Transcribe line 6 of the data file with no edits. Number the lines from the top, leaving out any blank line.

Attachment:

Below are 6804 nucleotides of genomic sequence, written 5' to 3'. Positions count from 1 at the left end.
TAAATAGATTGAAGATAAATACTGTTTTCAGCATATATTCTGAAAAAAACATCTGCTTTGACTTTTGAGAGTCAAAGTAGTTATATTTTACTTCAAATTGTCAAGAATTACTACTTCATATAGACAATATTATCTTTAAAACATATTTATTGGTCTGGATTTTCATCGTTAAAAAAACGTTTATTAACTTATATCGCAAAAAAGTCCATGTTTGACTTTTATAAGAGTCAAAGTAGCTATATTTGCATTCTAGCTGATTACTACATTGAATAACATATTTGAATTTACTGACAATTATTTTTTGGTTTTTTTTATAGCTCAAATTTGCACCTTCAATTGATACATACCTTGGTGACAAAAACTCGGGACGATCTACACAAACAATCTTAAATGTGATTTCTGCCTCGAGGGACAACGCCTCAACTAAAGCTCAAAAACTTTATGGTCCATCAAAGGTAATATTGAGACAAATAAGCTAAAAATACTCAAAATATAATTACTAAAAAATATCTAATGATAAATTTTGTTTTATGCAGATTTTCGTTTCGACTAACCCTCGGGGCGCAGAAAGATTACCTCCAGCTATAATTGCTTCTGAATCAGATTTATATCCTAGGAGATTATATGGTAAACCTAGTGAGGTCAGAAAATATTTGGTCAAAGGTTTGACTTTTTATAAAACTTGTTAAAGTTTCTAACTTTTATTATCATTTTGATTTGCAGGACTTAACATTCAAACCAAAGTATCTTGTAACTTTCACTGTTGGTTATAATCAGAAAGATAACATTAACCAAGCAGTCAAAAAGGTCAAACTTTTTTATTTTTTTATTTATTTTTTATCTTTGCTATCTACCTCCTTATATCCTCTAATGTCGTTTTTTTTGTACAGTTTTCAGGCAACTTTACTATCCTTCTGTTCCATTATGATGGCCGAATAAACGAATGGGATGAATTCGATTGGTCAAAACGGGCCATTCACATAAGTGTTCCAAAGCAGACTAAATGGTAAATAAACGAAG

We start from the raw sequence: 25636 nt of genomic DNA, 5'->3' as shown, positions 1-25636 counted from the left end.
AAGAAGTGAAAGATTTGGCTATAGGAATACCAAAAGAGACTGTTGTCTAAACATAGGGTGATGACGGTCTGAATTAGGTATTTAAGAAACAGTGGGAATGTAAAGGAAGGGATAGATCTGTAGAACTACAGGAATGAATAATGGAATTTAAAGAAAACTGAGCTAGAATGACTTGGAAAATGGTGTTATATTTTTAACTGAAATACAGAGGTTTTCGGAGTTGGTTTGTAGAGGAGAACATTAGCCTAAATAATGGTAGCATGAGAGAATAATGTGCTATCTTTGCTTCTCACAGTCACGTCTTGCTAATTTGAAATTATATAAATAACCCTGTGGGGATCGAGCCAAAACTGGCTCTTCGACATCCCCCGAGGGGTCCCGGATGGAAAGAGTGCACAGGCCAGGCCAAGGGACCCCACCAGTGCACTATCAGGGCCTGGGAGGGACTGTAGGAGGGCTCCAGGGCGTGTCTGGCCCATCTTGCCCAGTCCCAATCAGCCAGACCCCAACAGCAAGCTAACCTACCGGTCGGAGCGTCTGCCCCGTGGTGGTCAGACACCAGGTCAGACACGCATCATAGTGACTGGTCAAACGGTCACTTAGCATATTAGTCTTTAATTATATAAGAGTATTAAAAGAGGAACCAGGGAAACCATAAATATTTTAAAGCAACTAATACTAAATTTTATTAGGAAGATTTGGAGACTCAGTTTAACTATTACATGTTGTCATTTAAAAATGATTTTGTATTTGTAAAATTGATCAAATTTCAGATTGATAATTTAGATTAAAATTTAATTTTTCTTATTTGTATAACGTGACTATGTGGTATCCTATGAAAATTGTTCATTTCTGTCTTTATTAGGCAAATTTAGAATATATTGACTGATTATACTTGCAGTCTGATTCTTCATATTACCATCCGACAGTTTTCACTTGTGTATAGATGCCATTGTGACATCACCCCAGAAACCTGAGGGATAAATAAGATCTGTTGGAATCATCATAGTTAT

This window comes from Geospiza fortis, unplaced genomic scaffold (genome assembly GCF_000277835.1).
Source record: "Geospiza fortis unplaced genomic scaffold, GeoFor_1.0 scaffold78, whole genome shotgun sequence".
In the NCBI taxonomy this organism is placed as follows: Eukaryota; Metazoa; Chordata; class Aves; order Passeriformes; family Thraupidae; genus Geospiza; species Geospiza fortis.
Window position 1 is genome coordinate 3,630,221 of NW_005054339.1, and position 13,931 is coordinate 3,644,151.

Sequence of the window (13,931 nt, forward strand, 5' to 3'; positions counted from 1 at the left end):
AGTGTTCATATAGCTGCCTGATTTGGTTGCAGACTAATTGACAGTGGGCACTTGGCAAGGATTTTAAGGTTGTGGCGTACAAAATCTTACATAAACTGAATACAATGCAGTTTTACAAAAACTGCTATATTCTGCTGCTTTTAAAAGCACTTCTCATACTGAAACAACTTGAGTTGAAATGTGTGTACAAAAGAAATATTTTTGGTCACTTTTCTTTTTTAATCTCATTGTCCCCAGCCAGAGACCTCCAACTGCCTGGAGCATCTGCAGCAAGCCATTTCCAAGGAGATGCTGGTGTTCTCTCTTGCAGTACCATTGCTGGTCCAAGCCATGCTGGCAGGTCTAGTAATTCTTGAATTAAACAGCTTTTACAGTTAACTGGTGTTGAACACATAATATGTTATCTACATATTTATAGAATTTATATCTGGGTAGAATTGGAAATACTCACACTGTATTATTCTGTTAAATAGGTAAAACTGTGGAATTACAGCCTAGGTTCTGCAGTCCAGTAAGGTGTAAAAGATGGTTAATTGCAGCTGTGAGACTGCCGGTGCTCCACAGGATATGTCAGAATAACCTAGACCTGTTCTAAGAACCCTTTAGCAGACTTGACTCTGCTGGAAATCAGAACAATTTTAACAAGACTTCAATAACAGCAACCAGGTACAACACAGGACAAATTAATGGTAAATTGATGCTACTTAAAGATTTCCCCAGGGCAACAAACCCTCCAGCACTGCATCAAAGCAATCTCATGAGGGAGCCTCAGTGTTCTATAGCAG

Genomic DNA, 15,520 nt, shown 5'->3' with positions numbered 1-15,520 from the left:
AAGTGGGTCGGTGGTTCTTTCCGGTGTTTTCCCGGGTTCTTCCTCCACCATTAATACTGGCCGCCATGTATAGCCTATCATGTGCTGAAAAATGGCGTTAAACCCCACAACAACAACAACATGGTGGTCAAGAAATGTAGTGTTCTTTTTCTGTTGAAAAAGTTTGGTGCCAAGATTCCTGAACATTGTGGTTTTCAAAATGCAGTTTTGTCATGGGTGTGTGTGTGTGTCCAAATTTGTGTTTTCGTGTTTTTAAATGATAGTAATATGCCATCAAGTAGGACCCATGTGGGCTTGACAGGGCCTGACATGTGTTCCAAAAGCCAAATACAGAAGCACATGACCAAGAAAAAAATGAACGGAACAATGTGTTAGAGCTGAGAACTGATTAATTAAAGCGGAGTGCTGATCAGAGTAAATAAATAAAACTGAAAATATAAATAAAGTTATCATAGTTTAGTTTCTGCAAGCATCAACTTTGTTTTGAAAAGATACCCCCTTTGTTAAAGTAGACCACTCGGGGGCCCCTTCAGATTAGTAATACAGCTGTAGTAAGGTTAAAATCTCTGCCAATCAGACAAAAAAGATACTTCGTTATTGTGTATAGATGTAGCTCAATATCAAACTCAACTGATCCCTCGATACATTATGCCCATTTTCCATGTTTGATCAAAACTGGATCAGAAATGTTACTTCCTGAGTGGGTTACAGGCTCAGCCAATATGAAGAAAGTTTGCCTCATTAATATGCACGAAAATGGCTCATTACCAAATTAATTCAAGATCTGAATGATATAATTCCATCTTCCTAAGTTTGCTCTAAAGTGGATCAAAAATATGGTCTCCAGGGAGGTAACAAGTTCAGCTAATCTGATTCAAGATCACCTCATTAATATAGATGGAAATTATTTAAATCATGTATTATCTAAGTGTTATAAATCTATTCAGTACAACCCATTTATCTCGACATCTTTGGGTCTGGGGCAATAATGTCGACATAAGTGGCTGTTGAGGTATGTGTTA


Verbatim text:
Source record: "Geospiza fortis unplaced genomic scaffold, GeoFor_1.0 scaffold78, whole genome shotgun sequence".